It was a tough conversation to have with my boss. I told her that I didn’t feel my talents were being used in the best way and that I had more to give, more to contribute to the team. I gave examples of how I could do more and grow my skills. She nodded her head. Smiled. Gave me some “uh-huhs” and some “mmm hmmms”. I walked away thinking change was a comin’. I was wrong.
Finding out someone was pretending to listen is disappointing, and it puts trust at risk. It doesn’t have to be that way.
Many of us have been told paraphrasing is important in communciation. We’ve been taught to put someone’s words into our words and then repeat those words back to them. The problem with this type of paraphrasing is that it is PARROTphrasing. It’s squawking someone’s words back to them without really understanding the meaning underneath the words.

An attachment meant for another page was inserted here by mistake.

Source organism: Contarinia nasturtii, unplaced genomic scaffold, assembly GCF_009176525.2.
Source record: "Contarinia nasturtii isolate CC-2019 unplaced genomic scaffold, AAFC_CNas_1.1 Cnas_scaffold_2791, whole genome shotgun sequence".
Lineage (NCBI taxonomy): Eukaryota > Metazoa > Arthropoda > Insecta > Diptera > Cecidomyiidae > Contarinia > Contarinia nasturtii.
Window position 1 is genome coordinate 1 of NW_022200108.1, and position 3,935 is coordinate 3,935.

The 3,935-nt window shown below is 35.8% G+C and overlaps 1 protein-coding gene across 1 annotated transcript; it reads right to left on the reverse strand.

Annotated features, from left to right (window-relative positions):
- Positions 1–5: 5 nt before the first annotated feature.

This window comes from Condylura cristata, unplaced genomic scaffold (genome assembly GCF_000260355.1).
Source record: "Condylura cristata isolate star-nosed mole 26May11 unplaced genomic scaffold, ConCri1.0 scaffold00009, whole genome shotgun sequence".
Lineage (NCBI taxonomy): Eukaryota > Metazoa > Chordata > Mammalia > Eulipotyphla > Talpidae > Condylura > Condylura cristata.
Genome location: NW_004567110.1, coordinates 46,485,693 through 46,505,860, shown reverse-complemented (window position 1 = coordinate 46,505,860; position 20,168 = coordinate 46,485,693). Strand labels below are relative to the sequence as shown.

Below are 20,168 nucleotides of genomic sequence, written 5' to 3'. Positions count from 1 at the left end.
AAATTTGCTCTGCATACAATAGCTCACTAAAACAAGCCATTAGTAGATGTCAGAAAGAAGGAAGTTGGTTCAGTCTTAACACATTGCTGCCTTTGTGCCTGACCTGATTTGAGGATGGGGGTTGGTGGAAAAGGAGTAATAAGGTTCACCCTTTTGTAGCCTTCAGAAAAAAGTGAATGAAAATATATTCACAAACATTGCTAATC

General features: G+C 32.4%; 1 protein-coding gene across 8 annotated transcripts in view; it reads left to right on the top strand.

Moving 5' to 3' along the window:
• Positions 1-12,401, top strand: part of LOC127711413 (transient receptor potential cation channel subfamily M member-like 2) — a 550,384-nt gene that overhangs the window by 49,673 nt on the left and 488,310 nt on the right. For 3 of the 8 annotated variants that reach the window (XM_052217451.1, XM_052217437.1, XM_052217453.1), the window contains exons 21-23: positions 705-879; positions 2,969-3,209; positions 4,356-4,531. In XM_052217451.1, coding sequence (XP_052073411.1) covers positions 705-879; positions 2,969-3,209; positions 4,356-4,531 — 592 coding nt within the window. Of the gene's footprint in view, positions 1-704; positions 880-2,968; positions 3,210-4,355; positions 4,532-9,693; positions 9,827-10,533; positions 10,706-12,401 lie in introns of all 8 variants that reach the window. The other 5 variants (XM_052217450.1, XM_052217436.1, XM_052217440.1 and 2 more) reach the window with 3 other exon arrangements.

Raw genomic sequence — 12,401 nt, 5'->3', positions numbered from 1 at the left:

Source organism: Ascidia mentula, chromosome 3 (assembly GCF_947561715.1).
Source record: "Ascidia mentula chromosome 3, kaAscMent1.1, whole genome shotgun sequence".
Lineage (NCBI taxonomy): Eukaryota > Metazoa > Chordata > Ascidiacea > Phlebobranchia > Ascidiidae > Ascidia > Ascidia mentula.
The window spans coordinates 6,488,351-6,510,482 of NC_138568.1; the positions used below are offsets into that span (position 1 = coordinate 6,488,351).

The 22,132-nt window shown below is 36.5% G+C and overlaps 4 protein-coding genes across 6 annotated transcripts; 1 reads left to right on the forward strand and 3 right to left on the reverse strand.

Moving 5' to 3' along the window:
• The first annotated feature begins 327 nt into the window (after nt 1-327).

So, let’s back up and address how most people communicate.
Most people use words that do not match their meaning. For example, how many times has someone asked you, “How are you doing?” and you respond, “Fine”. Are you really fine? Or did you mean:
“You don’t really care about my answer and neither do I.”
“I don’t think you care, so I why be honest?”
“It’s not really any of your business.”
“I’m too busy to chat right now.”
When we fail to dig deeper and uncover meaning, we fail to build trust. People want to be heard, and they want to be understood. And when they feel heard and understood, they trust.
Dig deeper, seek understanding of what ISN’T being said, and ensure your interpretation of their meaning is correct. It is what I call True Paraphrasing (see graphic to the right).
In the future, keep your ears open for signs that you have missed meaning. Listen for phrases like:
“THAT ISN’T WHAT I SAID.”
“THAT ISN’T WHAT I MEANT.”
“YOU’RE NOT HEARING ME.”
“MAYBE I’M NOT EXPLAINING MYSELF WELL.”
“THAT ISN’T WHAT I WANT/ASKED FOR/NEED.”
“LET ME REPEAT MYSELF.”
Once you learn how to listen to understand, you can build trust!